The Impact of Technology Upon Education
As the years go on, technology has become such a necessity to everyday life in the average person’s life. Whether you live here, there, or anywhere, technology is apparent and has become such an integral part of everyday life to the point that we cannot imagine life without it. Technology is used in both the private and the public life of every person. In private lives we have our computers, our microwaves, our palm pilots, ovens, TVs, cell phones, VCRs, DVD players and much, much more. In our public lives we have checkout scanners, security cameras, security alarms, car alarms, and so much more. What many of us do not realize is that another benefit of technology is helpful with the growing rate of inclusion. There are so many products out on the market today to help disabled people to integrate with the mainstream and have the same benefits as we do.
One of the most interesting pieces of technology that I have found for disabled people is iCommunicator. This product is mainly used for the deaf and hard of hearing so that they would not always have to have a translator. It gives them more independence in the workplace or at school. It also has been used with children as young as preschoolers to determine the literacy development and as an early diagnosis for hearing loss in young children. This program converts speech to text, speech to video sign language, speech to computer-generated voice, text to computer-generated voice or video sign language. This program has a speech -to-text translation rate of a 90% greater accuracy in less time than its predecessors.  Its remarkable features include auto save, menus, on screen buttons, a vocabulary library that includes more than 9,200 individual video clips. Under each video clip, the word appears below and if by chance there is no video sign, the word is finger spelled. To tell you how phenomenal this program is, the data suggests that most speakers can easily achieve 90% or better accuracy or better in an hour or less! As you can imagine, this program draws into a lot of a computer’s resources. You must have a high-end desktop and communicator, and it is not a good idea to have other programs running simultaneously. The goal of this program is to “create a profile that will allow a program to efficiently convert the speaker’s continuous natural speech into text.”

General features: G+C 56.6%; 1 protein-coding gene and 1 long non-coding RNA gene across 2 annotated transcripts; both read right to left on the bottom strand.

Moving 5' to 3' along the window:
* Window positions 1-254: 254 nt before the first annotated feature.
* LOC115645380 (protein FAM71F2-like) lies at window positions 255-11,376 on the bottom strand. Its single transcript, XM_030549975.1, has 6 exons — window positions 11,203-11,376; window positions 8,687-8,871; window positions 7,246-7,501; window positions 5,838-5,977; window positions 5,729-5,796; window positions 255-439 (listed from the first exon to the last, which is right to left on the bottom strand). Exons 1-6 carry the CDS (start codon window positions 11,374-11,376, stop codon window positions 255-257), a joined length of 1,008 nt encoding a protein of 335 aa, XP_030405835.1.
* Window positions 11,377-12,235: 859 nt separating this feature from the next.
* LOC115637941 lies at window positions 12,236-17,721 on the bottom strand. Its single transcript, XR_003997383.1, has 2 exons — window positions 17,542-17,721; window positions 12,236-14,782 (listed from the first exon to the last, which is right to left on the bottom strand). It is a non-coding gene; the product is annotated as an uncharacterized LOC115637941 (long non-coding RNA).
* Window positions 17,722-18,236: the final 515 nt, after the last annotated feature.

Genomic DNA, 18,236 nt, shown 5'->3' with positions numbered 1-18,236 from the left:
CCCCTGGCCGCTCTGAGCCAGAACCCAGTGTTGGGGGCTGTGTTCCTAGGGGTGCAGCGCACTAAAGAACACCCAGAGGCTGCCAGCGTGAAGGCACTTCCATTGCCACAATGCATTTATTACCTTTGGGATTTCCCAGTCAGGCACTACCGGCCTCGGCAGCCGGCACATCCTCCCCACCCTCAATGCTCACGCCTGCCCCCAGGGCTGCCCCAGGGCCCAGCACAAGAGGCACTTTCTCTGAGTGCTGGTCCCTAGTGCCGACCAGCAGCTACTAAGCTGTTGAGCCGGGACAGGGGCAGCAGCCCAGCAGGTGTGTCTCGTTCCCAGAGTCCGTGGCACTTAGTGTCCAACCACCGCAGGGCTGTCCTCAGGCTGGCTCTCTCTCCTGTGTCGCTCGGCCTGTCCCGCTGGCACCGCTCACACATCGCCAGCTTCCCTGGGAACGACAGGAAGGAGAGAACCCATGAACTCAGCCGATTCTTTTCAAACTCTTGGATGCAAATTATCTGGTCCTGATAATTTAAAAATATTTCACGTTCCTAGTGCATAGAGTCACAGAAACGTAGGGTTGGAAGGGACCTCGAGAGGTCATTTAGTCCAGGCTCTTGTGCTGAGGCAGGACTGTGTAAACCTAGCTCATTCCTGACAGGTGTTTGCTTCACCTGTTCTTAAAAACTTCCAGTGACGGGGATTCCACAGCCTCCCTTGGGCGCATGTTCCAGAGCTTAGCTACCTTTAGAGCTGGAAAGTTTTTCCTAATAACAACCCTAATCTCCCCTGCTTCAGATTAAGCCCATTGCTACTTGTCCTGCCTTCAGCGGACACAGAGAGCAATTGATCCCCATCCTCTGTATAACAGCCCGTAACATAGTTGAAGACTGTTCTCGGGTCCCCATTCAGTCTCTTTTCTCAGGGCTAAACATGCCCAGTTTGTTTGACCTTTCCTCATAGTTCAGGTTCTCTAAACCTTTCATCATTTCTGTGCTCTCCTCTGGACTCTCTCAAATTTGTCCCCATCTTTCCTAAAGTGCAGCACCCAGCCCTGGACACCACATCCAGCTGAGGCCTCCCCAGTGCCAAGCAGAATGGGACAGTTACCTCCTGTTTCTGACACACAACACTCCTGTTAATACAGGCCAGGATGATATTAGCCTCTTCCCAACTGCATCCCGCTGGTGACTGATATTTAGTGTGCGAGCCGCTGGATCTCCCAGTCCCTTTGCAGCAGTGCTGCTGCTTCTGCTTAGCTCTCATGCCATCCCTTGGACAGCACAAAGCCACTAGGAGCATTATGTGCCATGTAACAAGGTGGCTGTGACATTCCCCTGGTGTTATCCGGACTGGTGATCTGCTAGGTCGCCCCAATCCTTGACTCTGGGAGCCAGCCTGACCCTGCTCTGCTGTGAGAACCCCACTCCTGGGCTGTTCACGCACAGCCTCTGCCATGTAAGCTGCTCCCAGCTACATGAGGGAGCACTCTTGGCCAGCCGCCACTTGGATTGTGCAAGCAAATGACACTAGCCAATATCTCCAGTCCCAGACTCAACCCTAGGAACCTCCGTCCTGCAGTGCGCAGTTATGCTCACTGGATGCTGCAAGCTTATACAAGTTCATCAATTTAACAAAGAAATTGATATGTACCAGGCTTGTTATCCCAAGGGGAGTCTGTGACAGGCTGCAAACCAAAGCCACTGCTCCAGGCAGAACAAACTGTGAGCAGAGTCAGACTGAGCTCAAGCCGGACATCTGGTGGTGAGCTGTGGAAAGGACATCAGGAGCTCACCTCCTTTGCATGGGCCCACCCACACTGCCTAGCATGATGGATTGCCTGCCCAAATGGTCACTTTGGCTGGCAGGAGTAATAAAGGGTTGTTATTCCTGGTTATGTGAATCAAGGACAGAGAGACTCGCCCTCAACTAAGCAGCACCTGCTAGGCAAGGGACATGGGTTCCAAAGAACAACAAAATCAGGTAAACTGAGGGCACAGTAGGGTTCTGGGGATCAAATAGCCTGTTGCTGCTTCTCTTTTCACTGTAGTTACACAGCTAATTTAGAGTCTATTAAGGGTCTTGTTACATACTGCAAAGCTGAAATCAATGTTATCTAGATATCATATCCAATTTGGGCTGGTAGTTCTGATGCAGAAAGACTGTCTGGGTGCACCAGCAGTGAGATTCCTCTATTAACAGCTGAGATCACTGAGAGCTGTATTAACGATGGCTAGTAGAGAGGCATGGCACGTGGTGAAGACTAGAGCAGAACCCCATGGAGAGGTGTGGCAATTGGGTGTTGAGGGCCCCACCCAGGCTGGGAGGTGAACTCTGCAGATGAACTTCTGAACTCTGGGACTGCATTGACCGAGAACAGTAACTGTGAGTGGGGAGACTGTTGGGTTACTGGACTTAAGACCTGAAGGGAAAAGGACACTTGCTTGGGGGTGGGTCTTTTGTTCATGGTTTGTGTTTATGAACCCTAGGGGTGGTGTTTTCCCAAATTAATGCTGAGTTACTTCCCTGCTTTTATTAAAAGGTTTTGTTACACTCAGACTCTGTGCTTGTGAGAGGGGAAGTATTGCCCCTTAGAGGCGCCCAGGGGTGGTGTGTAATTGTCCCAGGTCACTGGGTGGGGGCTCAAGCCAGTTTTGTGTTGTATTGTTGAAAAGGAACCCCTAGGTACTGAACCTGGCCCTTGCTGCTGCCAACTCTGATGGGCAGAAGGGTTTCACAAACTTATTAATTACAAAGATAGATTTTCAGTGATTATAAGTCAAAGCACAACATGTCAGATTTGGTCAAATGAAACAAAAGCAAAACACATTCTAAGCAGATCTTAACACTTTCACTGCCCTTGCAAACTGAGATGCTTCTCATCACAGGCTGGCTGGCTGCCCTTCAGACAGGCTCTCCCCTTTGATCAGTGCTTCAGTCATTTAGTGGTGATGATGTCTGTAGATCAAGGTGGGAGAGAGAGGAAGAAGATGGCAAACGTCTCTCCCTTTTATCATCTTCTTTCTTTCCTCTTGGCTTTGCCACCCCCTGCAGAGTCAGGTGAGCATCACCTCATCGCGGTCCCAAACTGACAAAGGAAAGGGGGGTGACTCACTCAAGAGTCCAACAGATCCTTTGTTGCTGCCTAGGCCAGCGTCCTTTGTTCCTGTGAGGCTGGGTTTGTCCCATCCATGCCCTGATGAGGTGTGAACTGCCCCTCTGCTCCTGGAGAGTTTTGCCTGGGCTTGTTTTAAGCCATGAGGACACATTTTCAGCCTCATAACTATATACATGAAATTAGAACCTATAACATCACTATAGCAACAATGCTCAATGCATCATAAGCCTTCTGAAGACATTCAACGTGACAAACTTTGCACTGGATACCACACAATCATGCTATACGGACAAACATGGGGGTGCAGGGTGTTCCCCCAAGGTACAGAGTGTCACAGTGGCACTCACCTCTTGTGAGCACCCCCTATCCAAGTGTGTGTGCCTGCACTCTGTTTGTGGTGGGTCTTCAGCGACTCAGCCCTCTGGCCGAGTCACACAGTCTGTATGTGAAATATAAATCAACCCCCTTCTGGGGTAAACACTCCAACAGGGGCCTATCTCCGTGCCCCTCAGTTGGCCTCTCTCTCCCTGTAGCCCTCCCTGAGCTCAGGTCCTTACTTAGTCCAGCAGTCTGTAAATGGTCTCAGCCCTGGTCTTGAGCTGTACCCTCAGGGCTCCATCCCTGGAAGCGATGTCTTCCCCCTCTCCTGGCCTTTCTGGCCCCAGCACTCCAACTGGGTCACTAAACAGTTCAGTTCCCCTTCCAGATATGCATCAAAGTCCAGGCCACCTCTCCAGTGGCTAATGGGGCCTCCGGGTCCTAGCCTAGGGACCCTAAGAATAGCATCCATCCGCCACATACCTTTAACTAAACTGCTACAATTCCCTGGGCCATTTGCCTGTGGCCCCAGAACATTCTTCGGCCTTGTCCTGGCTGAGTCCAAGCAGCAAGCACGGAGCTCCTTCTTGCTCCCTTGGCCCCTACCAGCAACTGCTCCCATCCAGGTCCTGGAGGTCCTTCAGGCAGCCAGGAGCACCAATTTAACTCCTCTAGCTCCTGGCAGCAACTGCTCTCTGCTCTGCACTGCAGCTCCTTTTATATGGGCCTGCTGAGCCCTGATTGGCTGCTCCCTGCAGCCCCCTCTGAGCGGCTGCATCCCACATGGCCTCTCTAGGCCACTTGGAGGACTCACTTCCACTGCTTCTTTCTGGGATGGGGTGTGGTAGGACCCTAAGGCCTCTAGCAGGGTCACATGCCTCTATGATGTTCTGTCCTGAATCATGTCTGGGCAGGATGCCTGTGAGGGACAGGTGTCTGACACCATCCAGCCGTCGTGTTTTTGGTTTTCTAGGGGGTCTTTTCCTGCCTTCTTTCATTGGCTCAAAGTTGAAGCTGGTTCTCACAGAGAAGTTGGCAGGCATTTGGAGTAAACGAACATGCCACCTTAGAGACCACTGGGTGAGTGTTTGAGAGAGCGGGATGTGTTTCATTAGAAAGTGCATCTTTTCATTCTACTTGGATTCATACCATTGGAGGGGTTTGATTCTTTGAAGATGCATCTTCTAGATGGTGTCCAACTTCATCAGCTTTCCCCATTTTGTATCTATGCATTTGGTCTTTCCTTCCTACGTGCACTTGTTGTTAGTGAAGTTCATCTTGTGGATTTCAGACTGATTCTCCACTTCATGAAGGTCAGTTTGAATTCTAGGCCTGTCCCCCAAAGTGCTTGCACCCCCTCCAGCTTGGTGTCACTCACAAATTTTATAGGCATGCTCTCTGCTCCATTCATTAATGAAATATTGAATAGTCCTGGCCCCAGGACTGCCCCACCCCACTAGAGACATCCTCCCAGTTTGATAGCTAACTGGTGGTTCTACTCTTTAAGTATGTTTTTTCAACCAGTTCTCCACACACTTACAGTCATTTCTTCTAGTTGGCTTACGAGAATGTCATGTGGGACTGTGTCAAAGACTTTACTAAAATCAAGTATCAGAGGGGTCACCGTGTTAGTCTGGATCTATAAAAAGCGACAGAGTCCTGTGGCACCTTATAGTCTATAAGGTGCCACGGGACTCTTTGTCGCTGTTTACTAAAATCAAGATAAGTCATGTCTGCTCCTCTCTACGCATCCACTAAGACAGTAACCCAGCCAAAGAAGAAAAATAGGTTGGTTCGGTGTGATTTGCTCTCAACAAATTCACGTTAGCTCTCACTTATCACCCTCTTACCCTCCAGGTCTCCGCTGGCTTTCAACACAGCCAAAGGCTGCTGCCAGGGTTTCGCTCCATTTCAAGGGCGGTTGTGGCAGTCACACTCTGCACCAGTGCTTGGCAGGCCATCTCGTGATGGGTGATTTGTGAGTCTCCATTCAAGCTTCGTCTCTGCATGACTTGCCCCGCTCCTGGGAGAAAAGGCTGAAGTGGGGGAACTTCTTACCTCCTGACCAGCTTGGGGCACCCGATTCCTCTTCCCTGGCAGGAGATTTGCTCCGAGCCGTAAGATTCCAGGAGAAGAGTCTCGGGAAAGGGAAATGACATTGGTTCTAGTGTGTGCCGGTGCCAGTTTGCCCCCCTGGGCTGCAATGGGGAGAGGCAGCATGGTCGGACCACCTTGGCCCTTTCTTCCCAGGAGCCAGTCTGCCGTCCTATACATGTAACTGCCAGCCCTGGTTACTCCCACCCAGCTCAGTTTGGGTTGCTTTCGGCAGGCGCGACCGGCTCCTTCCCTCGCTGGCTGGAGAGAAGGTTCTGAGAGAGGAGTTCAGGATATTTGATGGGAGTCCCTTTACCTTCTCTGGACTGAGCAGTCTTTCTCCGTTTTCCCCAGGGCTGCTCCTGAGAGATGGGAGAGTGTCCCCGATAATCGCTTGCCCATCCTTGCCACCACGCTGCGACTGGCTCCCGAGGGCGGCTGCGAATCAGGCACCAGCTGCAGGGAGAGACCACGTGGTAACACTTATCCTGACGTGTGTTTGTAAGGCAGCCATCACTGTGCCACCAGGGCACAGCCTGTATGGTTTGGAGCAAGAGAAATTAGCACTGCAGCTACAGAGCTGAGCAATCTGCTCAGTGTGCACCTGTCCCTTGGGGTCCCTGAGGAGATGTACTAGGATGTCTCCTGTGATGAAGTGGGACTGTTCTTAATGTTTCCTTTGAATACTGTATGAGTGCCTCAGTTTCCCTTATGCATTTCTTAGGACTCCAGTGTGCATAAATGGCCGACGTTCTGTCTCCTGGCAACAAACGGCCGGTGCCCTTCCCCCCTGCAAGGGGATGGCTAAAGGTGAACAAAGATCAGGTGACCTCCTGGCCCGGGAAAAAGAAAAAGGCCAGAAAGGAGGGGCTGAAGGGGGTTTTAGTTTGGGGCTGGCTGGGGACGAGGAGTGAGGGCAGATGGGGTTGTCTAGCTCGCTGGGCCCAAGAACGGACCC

Other techniques and programs have been developed for other kinds of disabilities. Examples of other programs and machines that have been developed are Braille keyboards, monitors that talk, and printers that emboss for people who are blind or suffer from severe vision impairments in the workplace . Braille keyboards are becoming a common place in many businesses. These keyboards have the characteristical raised bumps on the keys so the typist can identify which letter he or she is using. A very interesting part of the office combination for a blind person is...